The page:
Nurses and midwives wreath laying ceremony - welcome address

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Wing Commander Sharon Brown (Ret'd)

Nurses and midwives wreath laying ceremony, Australian War Memorial 2017. See all official photographs.

We gather here today, as we do each year, to commemorate the service of Australian nurses and midwives. With the International Day of the Midwife recently passed, and International Nurses Day approaching on 12 May, the anniversary of the birth of Florence Nightingale, nurses around the world will proudly celebrate their profession. But here at the Australian War Memorial, 12 May marks another significant anniversary related to the service of nurses, but one which is not widely known. I would like to share that story with you, and I hope that you may come to understand that the service of nurses is commemorated here every day.

On 12 May 1917, a young soldier from Victoria suffered a devastating battlefield injury at Bullecourt, in France. He was a passionate and talented artist, but his right shoulder was so severely shattered by a blast injury that the surgeon had little choice but to amputate his arm. He was just 23 years old.

His surgery was conducted in a canvas tent in the British 22nd General Hospital in Camiers, France. He convalesced in the British Horton War Hospital in Epsom; the No. 2 Australian Auxiliary Hospital in Southall; on board the transport ship HMAT Anchises; and finally in No. 11 Australian General Hospital in Melbourne.

For eight months he travelled from the battlefield to home, through no less than five different medical facilities. One hundred years ago, as an injured Australian soldier, he endured a journey that is beyond our imagination today. Yet an aspect of his care has not changed with the passage of time: for that devastating period of his young life, he was in the constant care of devoted service nurses.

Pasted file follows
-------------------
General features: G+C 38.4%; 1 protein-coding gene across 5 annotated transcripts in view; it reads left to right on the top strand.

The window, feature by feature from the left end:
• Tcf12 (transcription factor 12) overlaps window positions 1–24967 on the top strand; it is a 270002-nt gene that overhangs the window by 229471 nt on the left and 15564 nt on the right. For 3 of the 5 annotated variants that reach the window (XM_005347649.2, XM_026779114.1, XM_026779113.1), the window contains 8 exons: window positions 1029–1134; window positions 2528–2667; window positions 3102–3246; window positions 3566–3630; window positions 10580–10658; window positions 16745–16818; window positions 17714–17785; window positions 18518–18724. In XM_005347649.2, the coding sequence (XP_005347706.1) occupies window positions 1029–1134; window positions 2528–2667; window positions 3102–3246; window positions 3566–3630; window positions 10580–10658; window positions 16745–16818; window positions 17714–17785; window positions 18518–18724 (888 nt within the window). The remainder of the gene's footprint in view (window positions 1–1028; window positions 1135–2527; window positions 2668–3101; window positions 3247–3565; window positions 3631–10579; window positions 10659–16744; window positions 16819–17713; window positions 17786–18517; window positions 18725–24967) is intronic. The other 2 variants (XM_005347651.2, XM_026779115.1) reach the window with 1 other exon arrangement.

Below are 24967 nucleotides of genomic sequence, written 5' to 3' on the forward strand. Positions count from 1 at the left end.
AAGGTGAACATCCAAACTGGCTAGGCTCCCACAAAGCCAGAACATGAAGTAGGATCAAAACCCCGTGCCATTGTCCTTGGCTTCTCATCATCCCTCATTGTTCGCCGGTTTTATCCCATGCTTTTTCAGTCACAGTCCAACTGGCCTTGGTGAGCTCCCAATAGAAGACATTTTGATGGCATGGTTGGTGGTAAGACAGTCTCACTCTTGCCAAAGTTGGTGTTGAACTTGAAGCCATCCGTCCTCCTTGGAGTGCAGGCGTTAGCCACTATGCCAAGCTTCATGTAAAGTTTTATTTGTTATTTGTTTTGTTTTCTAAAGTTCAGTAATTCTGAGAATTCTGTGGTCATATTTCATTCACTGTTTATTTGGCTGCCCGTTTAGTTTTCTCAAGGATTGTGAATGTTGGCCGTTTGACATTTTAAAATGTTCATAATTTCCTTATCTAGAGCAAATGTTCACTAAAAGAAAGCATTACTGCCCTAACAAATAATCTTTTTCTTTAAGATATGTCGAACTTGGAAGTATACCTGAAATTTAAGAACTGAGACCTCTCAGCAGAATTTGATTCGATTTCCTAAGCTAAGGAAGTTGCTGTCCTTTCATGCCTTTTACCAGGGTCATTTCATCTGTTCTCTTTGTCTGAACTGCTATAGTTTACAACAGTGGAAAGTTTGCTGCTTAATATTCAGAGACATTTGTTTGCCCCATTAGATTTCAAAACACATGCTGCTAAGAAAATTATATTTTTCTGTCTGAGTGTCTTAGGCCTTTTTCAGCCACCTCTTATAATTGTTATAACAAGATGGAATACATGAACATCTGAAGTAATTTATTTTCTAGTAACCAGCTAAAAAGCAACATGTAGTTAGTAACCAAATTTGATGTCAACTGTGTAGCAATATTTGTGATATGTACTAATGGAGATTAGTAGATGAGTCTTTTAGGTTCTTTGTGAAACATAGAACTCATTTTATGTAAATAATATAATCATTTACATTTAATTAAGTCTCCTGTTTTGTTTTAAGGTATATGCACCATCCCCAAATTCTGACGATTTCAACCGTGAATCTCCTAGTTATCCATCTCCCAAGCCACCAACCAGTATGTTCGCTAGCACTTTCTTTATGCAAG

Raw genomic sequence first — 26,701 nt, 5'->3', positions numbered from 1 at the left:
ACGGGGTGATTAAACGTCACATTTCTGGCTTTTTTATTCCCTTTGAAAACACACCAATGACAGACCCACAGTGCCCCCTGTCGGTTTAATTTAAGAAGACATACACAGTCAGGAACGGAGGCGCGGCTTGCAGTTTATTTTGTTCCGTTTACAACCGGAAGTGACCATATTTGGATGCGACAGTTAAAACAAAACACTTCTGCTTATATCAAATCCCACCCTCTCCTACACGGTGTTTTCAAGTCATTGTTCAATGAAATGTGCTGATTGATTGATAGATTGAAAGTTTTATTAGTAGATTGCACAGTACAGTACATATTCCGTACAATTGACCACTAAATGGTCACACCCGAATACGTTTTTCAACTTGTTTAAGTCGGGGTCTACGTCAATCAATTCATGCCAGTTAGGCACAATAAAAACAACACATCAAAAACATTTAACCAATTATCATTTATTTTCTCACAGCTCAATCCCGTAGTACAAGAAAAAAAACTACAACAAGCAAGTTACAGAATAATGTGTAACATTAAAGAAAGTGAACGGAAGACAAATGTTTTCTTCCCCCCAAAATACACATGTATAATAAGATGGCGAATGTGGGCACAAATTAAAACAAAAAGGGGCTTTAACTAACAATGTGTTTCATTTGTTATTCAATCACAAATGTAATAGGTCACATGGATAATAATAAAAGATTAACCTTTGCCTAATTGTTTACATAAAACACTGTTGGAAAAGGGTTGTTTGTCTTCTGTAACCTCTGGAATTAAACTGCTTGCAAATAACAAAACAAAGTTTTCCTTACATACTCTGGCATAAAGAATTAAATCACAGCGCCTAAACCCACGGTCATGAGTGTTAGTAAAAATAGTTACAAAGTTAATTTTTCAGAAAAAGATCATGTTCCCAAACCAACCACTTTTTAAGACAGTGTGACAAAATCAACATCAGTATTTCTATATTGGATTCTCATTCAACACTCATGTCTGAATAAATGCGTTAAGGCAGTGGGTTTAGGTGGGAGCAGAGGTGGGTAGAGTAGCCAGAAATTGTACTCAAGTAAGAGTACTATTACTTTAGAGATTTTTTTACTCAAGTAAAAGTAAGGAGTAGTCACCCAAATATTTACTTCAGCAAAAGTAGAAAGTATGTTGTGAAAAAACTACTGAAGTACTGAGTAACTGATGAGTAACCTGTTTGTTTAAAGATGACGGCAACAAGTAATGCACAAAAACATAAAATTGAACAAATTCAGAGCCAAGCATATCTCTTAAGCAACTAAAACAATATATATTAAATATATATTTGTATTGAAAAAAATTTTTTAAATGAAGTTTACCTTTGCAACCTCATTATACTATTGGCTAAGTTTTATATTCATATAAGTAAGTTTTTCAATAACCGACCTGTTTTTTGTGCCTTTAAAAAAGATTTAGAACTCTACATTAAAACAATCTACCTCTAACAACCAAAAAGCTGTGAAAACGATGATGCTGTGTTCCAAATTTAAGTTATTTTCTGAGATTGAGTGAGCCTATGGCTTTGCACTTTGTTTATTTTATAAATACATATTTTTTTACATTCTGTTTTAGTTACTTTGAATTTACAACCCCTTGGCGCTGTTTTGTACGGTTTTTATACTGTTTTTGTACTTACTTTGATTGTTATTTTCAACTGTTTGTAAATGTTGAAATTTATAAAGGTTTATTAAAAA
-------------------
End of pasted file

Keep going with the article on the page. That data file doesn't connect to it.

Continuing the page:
His name was Bombardier Mervyn Napier Waller.

Within the heart of the Australian War Memorial lie the remains of another veteran of the First World War, but one whose name we will never know - the Unknown Australian Soldier.

He is surrounded by fifteen magnificent stained glass windows, each of which depicts a figure in the uniform and equipment of the First World War, and personifies one of the distinctive qualities of Australians in that war. A cathedral-like light is created through a subtle colour palette of blues and greys in all the images but one – the central window. Rising above the foot of the tomb is the image of a woman in a scarlet cape, standing beneath a universal symbol of charity, the Red Cross, and above a single word: Devotion.

She is a nurse. One of the most prominent images in the Australian War Memorial is that of a nurse. A gracious guardian, she looks inward to the Hall of Memory and all whom it honours, and for whom she has cared.

An enlightened witness of war, she looks outward, along Anzac Parade to Parliament House, past the names of more than 102,000 men and women who have given their lives in the service of Australia – reminding us all of the cost of service.

There are many artistic interpretations as to why a nurse stands in pride of place in that central window. But for me, she stands there for a simple, yet deeply personal reason. The artist commissioned by the Australian War Memorial to design those magnificent stained glass windows was a veteran of Bullecourt, a young returned serviceman, deemed totally and permanently incapacitated by the amputation of his right arm.         

An artist by the name of Mervyn Napier Waller who, for the most devastating period of his young life, was in the constant care of service nurses.

My fellow nurses and midwives, welcome to the Australian War Memorial, where you hold, and always will hold, pride of place.

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